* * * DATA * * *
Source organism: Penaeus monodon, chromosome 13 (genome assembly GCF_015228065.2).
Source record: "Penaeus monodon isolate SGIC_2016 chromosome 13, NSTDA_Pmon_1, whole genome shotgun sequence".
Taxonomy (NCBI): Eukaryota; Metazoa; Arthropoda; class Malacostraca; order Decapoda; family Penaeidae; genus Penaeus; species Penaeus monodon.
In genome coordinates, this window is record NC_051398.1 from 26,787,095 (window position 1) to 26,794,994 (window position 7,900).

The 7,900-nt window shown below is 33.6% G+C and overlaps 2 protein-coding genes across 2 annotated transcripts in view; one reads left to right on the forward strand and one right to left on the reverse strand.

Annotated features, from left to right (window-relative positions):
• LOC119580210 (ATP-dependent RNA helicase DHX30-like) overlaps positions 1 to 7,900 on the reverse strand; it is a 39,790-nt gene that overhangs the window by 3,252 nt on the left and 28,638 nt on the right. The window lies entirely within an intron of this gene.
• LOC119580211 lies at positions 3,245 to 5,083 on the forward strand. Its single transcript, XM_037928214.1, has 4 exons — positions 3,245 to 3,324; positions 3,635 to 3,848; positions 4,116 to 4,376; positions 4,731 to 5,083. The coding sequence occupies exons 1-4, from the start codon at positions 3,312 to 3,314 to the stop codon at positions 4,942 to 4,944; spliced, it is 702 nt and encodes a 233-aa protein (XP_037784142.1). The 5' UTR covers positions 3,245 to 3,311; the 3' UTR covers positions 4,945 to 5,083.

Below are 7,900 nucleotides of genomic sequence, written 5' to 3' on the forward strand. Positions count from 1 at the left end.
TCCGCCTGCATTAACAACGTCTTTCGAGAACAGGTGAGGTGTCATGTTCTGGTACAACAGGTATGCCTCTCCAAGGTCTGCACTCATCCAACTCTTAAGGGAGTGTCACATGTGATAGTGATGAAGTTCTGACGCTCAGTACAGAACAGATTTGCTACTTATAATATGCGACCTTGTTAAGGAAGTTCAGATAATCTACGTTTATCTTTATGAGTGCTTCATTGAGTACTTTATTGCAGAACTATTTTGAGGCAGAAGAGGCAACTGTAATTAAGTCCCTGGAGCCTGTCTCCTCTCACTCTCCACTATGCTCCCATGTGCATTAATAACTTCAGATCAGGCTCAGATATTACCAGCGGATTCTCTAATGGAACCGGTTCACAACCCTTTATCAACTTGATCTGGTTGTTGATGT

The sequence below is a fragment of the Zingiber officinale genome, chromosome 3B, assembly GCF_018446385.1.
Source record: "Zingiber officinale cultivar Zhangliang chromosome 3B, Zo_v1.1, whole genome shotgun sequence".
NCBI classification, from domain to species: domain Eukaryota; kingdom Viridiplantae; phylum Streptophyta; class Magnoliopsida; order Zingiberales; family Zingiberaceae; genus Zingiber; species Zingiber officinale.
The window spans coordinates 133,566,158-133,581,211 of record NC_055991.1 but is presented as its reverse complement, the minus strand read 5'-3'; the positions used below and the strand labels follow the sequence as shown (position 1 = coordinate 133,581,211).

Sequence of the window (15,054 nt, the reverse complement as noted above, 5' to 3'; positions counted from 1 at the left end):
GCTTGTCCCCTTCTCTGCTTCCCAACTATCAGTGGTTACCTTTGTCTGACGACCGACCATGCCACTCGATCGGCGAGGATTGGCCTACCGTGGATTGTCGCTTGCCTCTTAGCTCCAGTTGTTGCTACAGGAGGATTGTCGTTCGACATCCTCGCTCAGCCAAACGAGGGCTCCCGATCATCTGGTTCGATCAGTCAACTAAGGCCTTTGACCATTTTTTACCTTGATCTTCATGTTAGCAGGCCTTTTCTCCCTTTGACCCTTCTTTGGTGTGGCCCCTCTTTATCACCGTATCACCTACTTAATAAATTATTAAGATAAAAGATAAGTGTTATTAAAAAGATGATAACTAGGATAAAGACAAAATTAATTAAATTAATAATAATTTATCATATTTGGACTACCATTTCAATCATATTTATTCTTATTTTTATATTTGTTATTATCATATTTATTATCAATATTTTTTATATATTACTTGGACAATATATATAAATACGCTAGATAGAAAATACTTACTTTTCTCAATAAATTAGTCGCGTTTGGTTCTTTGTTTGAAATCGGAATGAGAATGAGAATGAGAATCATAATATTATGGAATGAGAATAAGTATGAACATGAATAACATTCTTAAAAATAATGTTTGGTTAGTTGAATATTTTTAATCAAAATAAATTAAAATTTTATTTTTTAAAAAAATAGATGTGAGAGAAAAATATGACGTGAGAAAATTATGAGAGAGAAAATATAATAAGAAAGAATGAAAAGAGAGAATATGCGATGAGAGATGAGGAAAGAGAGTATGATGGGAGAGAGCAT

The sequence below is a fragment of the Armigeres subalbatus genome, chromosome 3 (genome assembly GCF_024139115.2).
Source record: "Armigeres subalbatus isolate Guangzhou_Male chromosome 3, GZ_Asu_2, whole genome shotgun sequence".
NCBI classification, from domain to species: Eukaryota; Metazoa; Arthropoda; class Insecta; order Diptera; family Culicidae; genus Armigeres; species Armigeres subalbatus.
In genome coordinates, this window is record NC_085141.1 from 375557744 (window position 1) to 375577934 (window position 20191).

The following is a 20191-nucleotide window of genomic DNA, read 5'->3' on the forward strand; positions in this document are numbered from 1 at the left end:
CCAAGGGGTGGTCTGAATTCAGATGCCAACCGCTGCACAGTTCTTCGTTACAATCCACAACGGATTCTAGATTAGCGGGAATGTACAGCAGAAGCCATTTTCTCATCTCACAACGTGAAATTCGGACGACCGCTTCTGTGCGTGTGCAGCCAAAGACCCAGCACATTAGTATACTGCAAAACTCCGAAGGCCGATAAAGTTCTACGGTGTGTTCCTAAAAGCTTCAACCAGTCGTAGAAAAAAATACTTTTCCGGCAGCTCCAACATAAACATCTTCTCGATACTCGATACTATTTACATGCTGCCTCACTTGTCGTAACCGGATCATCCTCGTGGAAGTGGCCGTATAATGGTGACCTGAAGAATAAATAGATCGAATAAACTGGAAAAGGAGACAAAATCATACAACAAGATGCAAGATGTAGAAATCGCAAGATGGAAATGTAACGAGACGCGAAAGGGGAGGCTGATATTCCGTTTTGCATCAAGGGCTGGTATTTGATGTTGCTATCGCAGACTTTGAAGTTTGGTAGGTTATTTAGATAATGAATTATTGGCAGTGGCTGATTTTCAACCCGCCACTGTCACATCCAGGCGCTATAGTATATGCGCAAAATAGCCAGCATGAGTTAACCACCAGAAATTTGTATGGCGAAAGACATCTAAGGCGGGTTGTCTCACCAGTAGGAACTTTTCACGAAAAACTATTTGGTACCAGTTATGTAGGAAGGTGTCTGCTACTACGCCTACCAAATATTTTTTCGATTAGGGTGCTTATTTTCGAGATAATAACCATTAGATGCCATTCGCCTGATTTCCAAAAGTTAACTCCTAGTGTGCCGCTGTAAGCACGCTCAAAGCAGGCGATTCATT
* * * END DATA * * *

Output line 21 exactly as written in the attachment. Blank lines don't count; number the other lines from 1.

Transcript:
The following is a 20191-nucleotide window of genomic DNA, read 5'->3' on the forward strand; positions in this document are numbered from 1 at the left end: